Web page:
INDIANAPOLIS — Ed Carpenter spends the entire year thinking about the Indianapolis 500, even though he runs a full-time IndyCar effort with other drivers in the seat the rest of the year.
The race is quite literally in his blood: He is the stepson of Tony George, whose family has owned Indianapolis Motor Speedway for decades and who founded the Indy Racing League in the 1990s.
That explains why Carpenter had such a hard time processing things Sunday.
On the one hand, he was overjoyed about leading a career-best 65 laps and dominating long stretches of the race at his beloved speedway, which stands within sight of the home where he grew up. On the other, he was devastated that he couldn't track down Will Power in the closing laps, leaving him with a second-place finish at the one place he wants to win most.
"I'll feel pretty good about this in a couple days," Carpenter said with a shrug. "Hopefully this will kind of be a springboard for the team to have some strong finishes."
What looked at one point like it would be a banner day for his three-car Ed Carpenter Racing stable instead turned out to be a downer. Yes, he finished second after starting on the pole for the third time in his career, but teammate Spencer Pigot was shuffled back to 20th after running near the front.
Then there was Danica Patrick, who was in one of Carpenter's cars for the final race of her career.
She was fast in qualifying and started on the inside of Row 3, and was still hovering around the top 10 through the early part of the race. But Patrick lost control in Turn 2 on Lap 68, slammed into the wall and saw her career come to a stop while the rest of the field kept going.
Power and Carpenter were at the front of the pack.
The two were sporting Chevrolet power, the dominant engine much of the month, and it showed as they consistently roared to the front of the field. The only real blip for Carpenter came during an early stop, when he was penalized with a fine — but no drive-through penalty — for some unattended equipment.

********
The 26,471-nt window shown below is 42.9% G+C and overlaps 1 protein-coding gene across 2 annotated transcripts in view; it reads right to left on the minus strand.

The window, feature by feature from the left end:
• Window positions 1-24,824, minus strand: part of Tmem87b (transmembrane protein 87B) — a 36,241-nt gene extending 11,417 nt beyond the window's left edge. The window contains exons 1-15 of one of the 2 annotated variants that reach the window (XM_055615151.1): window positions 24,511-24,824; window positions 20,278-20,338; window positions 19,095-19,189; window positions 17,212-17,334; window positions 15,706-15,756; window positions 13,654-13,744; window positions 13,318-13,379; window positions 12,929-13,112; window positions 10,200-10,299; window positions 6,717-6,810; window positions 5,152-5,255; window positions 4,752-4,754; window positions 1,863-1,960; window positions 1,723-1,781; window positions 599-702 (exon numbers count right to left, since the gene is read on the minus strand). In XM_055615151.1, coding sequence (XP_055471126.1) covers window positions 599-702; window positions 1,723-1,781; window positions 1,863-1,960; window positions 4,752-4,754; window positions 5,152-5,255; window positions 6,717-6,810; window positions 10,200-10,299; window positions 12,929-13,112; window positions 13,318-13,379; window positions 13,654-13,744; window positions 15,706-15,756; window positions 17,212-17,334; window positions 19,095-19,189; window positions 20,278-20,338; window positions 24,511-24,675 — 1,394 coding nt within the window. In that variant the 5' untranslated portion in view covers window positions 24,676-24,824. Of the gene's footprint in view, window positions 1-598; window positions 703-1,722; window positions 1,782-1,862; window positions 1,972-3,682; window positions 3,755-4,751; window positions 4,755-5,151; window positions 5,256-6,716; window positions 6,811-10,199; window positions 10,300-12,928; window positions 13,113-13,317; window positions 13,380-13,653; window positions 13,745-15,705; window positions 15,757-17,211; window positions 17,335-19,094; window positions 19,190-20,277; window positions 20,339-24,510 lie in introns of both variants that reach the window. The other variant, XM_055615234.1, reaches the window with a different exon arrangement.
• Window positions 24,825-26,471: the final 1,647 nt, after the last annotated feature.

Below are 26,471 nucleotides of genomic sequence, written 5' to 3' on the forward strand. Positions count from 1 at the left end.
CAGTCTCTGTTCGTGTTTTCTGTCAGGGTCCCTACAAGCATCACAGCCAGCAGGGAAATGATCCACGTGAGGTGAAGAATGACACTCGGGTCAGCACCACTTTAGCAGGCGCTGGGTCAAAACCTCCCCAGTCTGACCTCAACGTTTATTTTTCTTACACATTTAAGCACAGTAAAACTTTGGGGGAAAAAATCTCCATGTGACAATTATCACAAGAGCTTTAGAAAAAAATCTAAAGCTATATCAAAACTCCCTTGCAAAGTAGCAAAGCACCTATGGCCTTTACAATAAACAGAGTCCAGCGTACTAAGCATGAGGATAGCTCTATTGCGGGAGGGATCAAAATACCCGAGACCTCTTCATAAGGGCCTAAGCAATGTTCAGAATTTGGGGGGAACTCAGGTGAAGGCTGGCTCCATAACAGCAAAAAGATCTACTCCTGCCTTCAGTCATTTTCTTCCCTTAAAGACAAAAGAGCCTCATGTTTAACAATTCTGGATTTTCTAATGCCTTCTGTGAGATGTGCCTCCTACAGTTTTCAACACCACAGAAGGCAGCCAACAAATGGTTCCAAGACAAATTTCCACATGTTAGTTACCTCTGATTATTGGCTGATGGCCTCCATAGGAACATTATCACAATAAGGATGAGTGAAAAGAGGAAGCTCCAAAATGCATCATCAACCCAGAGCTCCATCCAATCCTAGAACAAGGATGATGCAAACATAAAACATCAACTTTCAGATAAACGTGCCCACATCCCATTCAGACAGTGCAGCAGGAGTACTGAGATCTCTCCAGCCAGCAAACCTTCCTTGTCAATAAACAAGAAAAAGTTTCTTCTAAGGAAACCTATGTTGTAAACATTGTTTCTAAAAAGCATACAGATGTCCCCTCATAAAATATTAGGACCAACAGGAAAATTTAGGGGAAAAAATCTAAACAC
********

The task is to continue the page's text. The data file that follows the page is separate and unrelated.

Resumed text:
Carpenter continued to push to the front, regaining the lead a short time later. He stayed there as some of the biggest names in the sport crashed — Helio Castroneves, Tony Kanaan and Sebastien Bourdais — and as fuel economy sent some of the leaders to the pits in the closing laps.
"Track position was everything that we thought it would be coming into the day," he said. "We saved fuel through the middle of the race when everyone was trying to cut out a stop. That was a little odd."
Carpenter went to the lead once more on Lap 171, just before he made his final stop, and was eyeing Power after the restart following the final caution of the race.
"I thought we were both pretty good," Carpenter said. "We were consistently passing cars. I think if the roles were reversed, he probably wouldn't have been able to get by me outside a restart. It was just really hard to pass a strong competitor without lapped traffic as a pick or something else, a mistake.
"Track position was unusually important," he said. "He seemed to get a little better than us. We were stronger earlier in the day. We picked up a little understeer and couldn't make enough adjustments."
Carpenter is on oval ace who steps out of his ride on road courses, so he'll turn things back over to Jordan King next weekend in Detroit. But he promised that he will back next season, chasing the one race that means more to Carpenter than anything else.
"When I look back on this month I'll feel really good about it," he said. "We were very strong almost every day with all our cars and held that level of performance and consistency throughout the month.
"Hopefully this will be a springboard to jump into this back half of the season."
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